Two influential officials from the Federal Reserve announced on Friday that the central bank should wait before buying more bonds. In addition to cutting overnight interest rates down to nothing in December of 2008, the Federal Reserve also purchased $2.3 trillion worth of government and mortgage-related bonds to stimulate growth in response to the worst recession in dozens of years.
Economy Improving, Bond Buying Not Needed
The president of the Federal Reserve Bank in St. Louis, James Bullard told reporters after
a speech he gave in this Midwestern city that as long as the economy seems to be improving, the purchasing of more bonds should be postponed.
“The data has been stronger in recent weeks and months, and so I think there’s probably a good case to stand pat for now,” Bullard said.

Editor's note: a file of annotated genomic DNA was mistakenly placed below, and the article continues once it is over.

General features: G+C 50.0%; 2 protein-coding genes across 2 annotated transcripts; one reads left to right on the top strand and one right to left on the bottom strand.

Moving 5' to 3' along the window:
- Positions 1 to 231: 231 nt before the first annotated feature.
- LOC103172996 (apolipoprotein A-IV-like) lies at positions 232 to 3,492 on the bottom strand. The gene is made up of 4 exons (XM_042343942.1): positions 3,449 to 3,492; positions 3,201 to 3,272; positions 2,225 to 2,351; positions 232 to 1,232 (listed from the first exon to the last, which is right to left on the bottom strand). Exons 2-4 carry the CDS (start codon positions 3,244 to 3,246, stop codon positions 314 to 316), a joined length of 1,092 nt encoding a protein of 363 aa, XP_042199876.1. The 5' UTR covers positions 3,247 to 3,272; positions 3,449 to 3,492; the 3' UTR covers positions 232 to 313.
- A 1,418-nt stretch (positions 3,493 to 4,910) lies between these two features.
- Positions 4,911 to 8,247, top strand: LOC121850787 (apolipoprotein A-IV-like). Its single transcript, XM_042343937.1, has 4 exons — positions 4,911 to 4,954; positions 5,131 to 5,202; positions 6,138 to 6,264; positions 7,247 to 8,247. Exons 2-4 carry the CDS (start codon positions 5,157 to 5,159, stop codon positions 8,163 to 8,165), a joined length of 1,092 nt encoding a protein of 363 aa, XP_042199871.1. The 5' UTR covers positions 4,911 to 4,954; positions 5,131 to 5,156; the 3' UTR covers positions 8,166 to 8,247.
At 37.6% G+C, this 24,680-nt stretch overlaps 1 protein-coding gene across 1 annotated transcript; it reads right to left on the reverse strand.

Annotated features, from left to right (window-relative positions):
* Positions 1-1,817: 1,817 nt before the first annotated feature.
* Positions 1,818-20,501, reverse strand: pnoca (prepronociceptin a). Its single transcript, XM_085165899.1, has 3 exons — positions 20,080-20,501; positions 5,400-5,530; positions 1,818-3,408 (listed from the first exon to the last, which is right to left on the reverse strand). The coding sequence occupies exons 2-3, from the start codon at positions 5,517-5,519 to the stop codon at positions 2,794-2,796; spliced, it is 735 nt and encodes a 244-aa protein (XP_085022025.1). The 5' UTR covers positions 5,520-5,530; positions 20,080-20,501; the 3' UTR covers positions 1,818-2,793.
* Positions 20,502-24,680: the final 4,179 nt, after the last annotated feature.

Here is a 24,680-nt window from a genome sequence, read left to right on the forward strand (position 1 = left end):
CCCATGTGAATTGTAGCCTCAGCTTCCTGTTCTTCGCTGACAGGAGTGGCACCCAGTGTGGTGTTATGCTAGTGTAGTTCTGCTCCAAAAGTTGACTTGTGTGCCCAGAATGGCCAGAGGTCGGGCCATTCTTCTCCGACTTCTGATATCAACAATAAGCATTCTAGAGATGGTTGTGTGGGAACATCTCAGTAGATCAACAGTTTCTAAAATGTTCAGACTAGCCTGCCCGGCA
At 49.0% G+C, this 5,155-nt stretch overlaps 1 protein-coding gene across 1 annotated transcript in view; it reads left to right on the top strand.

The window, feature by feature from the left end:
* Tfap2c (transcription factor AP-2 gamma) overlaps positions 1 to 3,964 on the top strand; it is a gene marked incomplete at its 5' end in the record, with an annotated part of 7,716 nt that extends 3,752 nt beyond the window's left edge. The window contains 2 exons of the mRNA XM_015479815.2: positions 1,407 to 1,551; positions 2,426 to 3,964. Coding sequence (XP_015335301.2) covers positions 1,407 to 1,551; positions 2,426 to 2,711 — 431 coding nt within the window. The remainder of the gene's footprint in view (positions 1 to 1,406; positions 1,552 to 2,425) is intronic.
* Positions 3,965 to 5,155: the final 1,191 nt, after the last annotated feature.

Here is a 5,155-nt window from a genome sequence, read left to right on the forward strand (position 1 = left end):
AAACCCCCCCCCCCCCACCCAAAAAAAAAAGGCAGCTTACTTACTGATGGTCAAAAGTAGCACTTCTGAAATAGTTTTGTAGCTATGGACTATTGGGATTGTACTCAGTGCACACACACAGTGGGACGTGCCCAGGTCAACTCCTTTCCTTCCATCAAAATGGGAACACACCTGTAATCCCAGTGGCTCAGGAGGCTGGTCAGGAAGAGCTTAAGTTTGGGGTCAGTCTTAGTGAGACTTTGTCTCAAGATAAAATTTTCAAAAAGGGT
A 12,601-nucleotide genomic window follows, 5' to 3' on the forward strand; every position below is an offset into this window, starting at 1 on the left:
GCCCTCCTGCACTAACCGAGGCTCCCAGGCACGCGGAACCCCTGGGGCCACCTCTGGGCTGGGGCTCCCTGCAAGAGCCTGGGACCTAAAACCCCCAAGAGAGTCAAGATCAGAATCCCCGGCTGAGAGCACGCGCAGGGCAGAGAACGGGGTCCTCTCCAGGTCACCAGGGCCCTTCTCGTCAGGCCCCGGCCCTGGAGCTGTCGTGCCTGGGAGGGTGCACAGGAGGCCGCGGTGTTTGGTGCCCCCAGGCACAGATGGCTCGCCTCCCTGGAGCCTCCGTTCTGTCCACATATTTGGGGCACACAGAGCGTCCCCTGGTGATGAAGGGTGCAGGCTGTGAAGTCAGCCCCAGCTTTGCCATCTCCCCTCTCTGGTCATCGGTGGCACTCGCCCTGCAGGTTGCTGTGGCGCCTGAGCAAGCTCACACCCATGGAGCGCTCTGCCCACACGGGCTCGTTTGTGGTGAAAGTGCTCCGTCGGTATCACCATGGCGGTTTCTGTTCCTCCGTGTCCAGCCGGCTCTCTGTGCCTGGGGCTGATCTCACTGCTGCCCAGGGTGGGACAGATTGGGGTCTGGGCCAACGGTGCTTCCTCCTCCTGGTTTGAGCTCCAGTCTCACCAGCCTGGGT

“If the economy did deteriorate substantially in 2012, then I think (quantitative easing) would come back on the table, but that’s not where we are right now,” added Bullard, considered a centrist when it comes to policy debated by the Federal Reserve.
Upcoming Policy Meeting
The large variety of positions when it comes to Fed policy was apparent as the officials practiced their differing arguments in preparation for their upcoming policy meeting on January 24-25.
The aftermath of the meeting is expected to result in the announcement of more information about the direction interest rates will take in the near future, as well as an explicit number for an inflation target. It is not expected, however that the Feds will announce any new round of bond purchases.
Bond Buying on Hold, For Now
Some other Federal Reserve officials, including the influential president of the New York Fed, have hinted recently that additional bond buys might need to be considered sometime in the future, but for now Bullard’s position is probably the one which will be followed for now.